A secretive summit of law enforcement, federal government, ISPs, and select members of the research community held in Washington, D.C., yesterday and today had the distinct air of a hunt -- a manhunt.
According to sources who were there, the closed-door Internet Security Operations and Intelligence III (ISOI3) meeting focused more on going after the bad guys behind botnets and cybercrime than just studying malware, as in previous summits. (See Microsoft's 'Secret' Security Summit.)
"Instead of the high-level 'here is this type of malware' being used, [there were signs] that there have been some good strides in tracking the black hats," says Dan Hubbard, vice president of security research at Websense, who gave a briefing on the Storm worm.
Although some content from the summit is confidential, and law enforcement participants didn't disclose details of their investigations and cases, participants did get a peek at at least one about-to-be-broken cybercrime case. "We got a rare glimpse of information about a case that hasn't been brought [forward] yet, but they have collected enough information that prosecution and conviction is highly probable," says Randy Abrams, director of technical information for Eset.
But that's not to say the good guys are anywhere near gaining major ground on the bad guys. "It really is a war," Abrams says. "We're not close to turning the battle" yet, he says. "But we are beginning to see some results from this collaboration."
The purpose of the summit, the brainchild of Gadi Evron, a botnet expert with Beyond Security, is for feds, law enforcement, and researchers to share information and techniques for tracking and stopping attackers, and to help them collaborate on tracking the bad guys.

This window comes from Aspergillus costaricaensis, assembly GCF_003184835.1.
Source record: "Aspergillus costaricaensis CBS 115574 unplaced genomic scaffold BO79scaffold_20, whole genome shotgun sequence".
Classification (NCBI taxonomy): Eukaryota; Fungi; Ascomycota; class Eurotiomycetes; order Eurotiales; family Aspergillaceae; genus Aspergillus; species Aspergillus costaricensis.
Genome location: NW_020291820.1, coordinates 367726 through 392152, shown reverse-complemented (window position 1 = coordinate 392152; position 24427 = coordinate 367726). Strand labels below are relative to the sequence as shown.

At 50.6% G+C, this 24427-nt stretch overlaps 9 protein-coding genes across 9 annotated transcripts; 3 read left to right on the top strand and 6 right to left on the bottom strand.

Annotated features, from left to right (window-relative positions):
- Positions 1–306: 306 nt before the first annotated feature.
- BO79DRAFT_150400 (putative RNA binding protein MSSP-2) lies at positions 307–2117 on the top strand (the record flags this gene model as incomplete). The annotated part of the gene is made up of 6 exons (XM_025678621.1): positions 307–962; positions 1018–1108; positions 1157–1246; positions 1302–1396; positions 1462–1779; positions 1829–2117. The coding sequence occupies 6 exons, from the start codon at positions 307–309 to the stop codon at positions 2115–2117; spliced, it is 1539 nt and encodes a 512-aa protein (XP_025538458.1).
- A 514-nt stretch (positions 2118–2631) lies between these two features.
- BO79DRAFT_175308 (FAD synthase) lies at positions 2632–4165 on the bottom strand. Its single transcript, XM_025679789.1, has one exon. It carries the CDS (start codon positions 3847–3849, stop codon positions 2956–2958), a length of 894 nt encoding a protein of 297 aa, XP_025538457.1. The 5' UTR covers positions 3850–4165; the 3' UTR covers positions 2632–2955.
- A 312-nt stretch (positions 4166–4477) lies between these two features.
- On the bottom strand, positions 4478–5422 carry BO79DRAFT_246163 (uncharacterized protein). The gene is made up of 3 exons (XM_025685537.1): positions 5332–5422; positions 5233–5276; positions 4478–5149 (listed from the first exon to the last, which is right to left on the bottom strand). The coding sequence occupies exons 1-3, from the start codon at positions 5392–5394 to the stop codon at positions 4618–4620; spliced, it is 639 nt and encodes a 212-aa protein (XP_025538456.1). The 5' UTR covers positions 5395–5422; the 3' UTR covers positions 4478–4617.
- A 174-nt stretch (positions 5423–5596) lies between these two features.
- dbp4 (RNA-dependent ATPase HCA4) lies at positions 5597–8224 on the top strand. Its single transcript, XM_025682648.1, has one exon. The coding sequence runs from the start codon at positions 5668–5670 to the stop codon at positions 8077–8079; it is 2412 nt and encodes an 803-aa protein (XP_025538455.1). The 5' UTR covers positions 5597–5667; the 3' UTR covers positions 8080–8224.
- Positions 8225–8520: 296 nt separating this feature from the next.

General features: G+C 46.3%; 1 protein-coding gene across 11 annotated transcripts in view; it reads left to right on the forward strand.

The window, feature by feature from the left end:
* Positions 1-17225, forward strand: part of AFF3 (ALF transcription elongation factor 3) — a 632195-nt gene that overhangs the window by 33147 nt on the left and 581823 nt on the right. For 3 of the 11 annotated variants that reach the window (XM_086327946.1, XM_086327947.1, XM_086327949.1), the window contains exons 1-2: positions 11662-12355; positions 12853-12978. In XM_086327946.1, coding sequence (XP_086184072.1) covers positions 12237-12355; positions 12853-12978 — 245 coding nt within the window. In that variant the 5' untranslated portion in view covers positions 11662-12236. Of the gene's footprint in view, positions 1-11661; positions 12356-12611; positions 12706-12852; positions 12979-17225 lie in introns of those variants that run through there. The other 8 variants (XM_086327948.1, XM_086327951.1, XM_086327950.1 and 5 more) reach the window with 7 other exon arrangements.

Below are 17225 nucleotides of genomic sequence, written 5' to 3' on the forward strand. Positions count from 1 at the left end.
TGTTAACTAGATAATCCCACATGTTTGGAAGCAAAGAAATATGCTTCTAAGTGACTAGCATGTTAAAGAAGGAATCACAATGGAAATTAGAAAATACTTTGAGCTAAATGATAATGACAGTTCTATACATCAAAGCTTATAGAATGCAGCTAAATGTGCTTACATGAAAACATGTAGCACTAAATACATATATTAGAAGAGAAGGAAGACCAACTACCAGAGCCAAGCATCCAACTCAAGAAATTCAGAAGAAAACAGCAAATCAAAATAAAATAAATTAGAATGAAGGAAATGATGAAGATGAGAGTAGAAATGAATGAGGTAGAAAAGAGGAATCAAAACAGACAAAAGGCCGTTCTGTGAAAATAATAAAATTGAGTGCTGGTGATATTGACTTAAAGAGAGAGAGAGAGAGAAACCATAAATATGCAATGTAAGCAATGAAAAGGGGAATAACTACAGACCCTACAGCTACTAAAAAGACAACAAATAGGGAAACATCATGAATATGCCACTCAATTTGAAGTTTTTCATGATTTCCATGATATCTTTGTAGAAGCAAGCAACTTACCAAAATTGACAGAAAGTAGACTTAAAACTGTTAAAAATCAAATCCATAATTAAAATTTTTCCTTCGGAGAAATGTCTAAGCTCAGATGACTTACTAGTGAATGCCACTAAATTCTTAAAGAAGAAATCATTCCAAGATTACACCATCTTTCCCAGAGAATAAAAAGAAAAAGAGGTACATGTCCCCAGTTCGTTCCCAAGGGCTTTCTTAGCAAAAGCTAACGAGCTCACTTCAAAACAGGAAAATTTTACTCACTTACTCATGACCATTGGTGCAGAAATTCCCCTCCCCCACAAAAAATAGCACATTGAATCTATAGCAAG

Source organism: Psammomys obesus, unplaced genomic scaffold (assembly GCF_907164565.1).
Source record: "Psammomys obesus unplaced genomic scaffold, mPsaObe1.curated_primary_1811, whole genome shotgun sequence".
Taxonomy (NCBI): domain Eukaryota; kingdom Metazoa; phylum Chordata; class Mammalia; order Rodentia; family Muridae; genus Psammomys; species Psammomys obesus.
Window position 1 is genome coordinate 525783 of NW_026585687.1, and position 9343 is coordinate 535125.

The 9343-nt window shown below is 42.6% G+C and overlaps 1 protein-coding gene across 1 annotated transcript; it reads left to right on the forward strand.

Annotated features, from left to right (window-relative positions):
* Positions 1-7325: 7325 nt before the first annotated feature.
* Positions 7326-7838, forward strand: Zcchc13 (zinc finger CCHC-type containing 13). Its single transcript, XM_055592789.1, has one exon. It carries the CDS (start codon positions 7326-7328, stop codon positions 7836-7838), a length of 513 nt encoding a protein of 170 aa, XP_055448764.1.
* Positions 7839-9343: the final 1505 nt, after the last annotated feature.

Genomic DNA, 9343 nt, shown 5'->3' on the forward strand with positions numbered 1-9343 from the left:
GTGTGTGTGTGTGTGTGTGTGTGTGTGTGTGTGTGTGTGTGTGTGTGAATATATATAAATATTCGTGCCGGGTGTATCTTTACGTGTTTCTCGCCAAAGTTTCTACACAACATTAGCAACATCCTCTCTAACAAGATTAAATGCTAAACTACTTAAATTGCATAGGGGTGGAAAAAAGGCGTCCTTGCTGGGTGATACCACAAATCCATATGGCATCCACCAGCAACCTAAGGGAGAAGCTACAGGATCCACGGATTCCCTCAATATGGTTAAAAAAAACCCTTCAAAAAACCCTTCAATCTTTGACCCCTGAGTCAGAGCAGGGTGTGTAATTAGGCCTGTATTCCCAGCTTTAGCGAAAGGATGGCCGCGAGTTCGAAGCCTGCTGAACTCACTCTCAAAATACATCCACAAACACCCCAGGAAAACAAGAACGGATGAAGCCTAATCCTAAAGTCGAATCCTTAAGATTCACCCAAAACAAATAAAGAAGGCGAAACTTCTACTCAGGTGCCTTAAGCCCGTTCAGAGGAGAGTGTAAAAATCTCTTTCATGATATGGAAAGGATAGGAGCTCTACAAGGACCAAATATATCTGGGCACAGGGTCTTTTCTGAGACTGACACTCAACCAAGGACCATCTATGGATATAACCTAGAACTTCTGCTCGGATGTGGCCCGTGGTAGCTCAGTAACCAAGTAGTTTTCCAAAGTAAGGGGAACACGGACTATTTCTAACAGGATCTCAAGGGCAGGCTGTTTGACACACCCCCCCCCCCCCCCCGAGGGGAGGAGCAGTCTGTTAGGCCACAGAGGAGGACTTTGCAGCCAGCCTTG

"The hallway conversations are really valuable," says Jose Nazario, senior security researcher for Arbor Networks. "You're able to get a lot done in person and share a lot of information that you wouldn't normally share in email or phone calls. It's about having the right people together -- top-level researchers, law enforcement, and operators."
Although there were no earth shattering revelations here, there were some provocative presentations as well as some surprising tidbits. Eset's Abrams says he was most surprised to learn from a domain blacklisting briefing yesterday that only a low percentage of attackers are actually doing so-called "domain name-tasting," where they register for a domain for a few days, and then abandon it without paying to evade detection. "Compared with various other kinds of domain abuses, that ranks pretty low, although some people are taking advantage of it for malicious purposes."
One of the final sessions today was a "what's next" open discussion, where one suggestion kicked around for raising awareness among users of the botnet problem was a Wall of Shame for ISPs, registrars, and other backbone suppliers that either aren't doing anything about botnet abuse on their networks, or "aren't playing nice with researchers," Abrams says.
There could also be a Hall of Fame for those providers that are making strides in cleaning up and preventing the botnet problem, some attendees noted.
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